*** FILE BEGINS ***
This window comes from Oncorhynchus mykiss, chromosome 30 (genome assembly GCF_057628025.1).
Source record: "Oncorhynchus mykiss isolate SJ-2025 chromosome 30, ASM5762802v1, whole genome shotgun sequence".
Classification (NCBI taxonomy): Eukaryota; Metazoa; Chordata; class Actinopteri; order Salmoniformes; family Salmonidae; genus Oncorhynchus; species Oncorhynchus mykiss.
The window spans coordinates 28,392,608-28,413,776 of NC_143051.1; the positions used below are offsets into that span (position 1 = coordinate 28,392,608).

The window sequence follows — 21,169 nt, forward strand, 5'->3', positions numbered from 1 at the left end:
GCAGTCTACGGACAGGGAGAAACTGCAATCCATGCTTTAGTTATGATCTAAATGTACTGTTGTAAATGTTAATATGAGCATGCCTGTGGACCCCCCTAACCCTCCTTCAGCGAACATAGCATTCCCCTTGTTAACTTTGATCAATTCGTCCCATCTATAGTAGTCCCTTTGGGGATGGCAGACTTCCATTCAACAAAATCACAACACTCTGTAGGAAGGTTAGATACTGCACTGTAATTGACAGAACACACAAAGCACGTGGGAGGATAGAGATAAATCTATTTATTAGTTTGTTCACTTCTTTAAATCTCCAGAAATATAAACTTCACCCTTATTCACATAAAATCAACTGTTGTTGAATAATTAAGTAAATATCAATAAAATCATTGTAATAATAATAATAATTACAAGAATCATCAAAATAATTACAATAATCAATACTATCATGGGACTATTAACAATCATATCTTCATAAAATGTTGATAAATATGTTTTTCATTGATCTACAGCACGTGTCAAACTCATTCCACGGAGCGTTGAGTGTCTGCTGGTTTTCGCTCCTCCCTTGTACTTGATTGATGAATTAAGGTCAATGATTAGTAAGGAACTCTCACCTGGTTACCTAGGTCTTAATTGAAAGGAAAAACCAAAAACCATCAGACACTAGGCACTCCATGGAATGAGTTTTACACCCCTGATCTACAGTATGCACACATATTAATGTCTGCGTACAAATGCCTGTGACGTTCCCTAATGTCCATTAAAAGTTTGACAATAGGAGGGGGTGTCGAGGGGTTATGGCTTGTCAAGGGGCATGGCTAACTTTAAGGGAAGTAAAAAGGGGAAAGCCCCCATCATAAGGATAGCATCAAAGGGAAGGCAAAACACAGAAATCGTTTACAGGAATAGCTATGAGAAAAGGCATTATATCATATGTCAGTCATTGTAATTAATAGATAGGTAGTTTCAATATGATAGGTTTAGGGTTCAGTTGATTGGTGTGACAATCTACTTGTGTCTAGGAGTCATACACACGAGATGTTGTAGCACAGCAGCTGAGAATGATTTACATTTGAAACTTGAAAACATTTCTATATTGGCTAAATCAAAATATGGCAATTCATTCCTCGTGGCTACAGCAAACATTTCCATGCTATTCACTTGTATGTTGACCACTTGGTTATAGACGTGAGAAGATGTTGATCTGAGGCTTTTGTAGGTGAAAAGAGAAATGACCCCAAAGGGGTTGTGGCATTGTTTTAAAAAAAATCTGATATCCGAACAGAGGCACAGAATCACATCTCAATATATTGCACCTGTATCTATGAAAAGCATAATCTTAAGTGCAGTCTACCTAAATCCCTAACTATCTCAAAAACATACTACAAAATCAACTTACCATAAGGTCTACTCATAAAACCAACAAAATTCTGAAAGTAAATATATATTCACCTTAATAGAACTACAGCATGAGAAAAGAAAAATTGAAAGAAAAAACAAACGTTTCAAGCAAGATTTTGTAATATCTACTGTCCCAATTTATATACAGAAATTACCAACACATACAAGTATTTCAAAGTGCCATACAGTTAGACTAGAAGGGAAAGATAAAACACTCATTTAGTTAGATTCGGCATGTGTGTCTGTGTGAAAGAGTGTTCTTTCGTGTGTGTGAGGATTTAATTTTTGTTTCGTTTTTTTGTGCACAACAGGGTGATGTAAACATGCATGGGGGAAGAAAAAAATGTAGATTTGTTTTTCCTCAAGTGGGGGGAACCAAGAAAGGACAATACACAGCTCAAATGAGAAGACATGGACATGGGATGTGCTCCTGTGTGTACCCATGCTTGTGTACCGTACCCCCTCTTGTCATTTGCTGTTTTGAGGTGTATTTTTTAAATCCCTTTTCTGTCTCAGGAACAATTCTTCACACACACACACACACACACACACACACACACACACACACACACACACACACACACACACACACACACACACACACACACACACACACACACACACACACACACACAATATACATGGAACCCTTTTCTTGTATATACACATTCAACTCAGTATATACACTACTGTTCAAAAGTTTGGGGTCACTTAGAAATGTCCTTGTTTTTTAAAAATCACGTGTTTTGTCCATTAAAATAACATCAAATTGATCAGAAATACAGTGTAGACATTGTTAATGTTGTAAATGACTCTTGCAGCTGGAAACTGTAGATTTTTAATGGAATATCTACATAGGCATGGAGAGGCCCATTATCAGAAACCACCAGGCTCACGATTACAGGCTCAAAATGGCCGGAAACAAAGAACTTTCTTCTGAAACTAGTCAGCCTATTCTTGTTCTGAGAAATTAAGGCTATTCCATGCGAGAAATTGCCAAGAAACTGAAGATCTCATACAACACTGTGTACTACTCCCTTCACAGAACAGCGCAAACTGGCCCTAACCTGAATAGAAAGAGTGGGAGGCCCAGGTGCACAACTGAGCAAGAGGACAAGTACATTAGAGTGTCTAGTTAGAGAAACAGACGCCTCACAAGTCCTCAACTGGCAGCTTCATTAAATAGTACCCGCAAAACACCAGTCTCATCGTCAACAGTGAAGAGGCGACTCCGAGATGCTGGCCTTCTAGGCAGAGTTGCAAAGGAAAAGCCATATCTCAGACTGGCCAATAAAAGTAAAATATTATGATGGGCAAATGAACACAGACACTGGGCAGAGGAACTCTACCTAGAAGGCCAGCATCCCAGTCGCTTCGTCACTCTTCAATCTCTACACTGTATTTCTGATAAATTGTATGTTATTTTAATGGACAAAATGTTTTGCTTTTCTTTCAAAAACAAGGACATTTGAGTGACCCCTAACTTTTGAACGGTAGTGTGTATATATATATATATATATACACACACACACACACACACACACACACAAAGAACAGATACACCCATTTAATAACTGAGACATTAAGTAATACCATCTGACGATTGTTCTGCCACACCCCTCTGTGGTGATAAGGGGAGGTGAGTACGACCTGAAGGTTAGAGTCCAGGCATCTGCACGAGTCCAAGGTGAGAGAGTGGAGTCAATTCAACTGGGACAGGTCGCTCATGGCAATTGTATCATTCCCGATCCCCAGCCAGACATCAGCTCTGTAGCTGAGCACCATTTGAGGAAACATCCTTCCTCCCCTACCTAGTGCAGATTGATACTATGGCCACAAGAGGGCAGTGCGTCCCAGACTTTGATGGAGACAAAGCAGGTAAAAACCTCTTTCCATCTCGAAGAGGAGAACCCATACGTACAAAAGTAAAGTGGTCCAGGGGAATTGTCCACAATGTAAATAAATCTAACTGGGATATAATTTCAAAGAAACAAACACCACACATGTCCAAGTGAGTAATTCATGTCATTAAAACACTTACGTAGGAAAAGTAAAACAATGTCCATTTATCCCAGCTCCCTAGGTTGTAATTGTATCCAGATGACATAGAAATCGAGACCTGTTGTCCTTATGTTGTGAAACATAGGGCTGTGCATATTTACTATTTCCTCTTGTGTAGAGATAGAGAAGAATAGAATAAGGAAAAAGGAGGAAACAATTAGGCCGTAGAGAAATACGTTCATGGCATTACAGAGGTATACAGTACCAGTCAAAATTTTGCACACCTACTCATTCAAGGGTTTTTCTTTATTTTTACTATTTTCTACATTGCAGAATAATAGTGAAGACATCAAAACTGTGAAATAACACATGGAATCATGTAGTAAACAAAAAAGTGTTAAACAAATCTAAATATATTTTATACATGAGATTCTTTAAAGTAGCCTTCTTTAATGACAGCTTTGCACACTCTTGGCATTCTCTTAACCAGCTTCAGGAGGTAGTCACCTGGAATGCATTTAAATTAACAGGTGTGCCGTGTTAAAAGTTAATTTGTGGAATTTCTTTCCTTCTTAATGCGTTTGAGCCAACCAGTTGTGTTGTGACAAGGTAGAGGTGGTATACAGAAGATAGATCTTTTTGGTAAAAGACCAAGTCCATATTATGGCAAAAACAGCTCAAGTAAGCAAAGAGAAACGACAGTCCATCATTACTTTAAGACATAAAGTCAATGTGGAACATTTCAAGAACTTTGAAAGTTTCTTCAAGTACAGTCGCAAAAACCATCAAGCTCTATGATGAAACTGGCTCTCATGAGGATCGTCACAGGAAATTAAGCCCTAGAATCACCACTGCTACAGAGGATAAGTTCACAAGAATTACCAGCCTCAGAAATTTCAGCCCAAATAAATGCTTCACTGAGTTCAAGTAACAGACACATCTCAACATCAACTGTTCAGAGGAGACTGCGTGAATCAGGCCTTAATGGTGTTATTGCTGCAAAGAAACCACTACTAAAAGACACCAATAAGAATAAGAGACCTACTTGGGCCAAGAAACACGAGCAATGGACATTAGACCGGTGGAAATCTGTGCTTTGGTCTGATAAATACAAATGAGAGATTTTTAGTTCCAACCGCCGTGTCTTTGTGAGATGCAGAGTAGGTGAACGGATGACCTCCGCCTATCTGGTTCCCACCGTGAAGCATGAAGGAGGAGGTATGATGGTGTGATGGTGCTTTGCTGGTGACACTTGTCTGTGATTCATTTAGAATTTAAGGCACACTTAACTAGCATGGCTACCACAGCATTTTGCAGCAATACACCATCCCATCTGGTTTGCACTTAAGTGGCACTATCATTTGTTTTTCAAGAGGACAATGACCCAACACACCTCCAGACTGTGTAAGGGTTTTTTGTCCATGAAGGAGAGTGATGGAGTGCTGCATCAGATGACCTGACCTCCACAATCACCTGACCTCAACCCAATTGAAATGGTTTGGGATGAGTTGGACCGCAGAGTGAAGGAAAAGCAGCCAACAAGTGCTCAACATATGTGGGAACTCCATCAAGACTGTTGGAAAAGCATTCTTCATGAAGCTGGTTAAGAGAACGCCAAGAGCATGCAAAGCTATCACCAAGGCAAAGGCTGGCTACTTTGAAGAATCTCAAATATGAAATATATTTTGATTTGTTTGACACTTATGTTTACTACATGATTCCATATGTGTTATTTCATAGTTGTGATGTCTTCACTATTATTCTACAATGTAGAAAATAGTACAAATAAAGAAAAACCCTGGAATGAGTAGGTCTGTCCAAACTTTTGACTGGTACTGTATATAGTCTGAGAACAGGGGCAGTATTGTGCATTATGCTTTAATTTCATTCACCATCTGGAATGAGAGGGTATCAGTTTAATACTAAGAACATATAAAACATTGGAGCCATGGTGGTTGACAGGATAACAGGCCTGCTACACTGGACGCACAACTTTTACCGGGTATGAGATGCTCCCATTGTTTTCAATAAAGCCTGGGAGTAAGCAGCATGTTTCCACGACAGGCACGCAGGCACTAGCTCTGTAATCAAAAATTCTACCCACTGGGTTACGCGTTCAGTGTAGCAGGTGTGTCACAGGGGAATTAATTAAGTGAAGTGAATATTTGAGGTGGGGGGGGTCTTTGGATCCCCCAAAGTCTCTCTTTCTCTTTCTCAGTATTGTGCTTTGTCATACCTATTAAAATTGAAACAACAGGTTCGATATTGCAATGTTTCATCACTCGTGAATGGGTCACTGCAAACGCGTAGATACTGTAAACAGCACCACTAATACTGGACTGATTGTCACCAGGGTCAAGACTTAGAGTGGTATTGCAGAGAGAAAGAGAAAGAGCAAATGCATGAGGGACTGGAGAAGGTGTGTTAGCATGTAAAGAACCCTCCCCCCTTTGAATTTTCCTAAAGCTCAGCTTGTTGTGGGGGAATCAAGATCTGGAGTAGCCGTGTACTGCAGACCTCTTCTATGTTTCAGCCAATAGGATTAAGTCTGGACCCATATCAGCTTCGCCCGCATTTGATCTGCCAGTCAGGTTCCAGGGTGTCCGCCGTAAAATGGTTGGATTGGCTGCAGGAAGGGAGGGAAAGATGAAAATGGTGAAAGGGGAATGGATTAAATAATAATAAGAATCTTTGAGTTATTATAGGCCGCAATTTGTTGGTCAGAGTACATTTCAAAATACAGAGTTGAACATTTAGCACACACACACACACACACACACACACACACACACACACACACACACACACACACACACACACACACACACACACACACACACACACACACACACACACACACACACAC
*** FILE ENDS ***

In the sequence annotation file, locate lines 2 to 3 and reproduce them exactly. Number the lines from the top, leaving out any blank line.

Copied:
Source record: "Oncorhynchus mykiss isolate SJ-2025 chromosome 30, ASM5762802v1, whole genome shotgun sequence".
Classification (NCBI taxonomy): Eukaryota; Metazoa; Chordata; class Actinopteri; order Salmoniformes; family Salmonidae; genus Oncorhynchus; species Oncorhynchus mykiss.